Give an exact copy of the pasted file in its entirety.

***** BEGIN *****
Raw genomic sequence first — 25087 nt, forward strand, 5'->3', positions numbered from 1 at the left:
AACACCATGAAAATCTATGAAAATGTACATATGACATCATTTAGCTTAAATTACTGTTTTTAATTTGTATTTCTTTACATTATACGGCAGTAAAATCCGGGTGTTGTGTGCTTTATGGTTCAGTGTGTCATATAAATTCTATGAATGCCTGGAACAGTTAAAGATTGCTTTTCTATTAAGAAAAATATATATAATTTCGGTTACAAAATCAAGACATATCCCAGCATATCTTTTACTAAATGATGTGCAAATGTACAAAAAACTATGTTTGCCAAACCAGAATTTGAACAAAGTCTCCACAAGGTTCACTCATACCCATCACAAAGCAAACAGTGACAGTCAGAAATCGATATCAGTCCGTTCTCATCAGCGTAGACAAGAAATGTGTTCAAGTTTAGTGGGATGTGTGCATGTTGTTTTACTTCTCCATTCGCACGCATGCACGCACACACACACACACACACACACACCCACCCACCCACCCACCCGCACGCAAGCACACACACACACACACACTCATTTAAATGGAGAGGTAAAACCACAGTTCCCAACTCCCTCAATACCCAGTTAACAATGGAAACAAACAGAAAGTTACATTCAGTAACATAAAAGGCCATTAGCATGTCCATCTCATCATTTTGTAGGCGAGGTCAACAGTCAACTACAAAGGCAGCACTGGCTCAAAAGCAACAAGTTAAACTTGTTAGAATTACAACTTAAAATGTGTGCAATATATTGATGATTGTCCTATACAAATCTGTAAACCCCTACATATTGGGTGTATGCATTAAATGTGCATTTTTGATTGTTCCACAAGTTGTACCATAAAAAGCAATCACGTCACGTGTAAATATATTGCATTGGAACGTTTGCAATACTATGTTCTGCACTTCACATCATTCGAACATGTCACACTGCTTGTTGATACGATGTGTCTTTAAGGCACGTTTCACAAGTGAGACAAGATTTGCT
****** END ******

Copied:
Raw genomic sequence first — 25087 nt, forward strand, 5'->3', positions numbered from 1 at the left:
AACACCATGAAAATCTATGAAAATGTACATATGACATCATTTAGCTTAAATTACTGTTTTTAATTTGTATTTCTTTACATTATACGGCAGTAAAATCCGGGTGTTGTGTGCTTTATGGTTCAGTGTGTCATATAAATTCTATGAATGCCTGGAACAGTTAAAGATTGCTTTTCTATTAAGAAAAATATATATAATTTCGGTTACAAAATCAAGACATATCCCAGCATATCTTTTACTAAATGATGTGCAAATGTACAAAAAACTATGTTTGCCAAACCAGAATTTGAACAAAGTCTCCACAAGGTTCACTCATACCCATCACAAAGCAAACAGTGACAGTCAGAAATCGATATCAGTCCGTTCTCATCAGCGTAGACAAGAAATGTGTTCAAGTTTAGTGGGATGTGTGCATGTTGTTTTACTTCTCCATTCGCACGCATGCACGCACACACACACACACACACACACACCCACCCACCCACCCACCCGCACGCAAGCACACACACACACACACACTCATTTAAATGGAGAGGTAAAACCACAGTTCCCAACTCCCTCAATACCCAGTTAACAATGGAAACAAACAGAAAGTTACATTCAGTAACATAAAAGGCCATTAGCATGTCCATCTCATCATTTTGTAGGCGAGGTCAACAGTCAACTACAAAGGCAGCACTGGCTCAAAAGCAACAAGTTAAACTTGTTAGAATTACAACTTAAAATGTGTGCAATATATTGATGATTGTCCTATACAAATCTGTAAACCCCTACATATTGGGTGTATGCATTAAATGTGCATTTTTGATTGTTCCACAAGTTGTACCATAAAAAGCAATCACGTCACGTGTAAATATATTGCATTGGAACGTTTGCAATACTATGTTCTGCACTTCACATCATTCGAACATGTCACACTGCTTGTTGATACGATGTGTCTTTAAGGCACGTTTCACAAGTGAGACAAGATTTGCT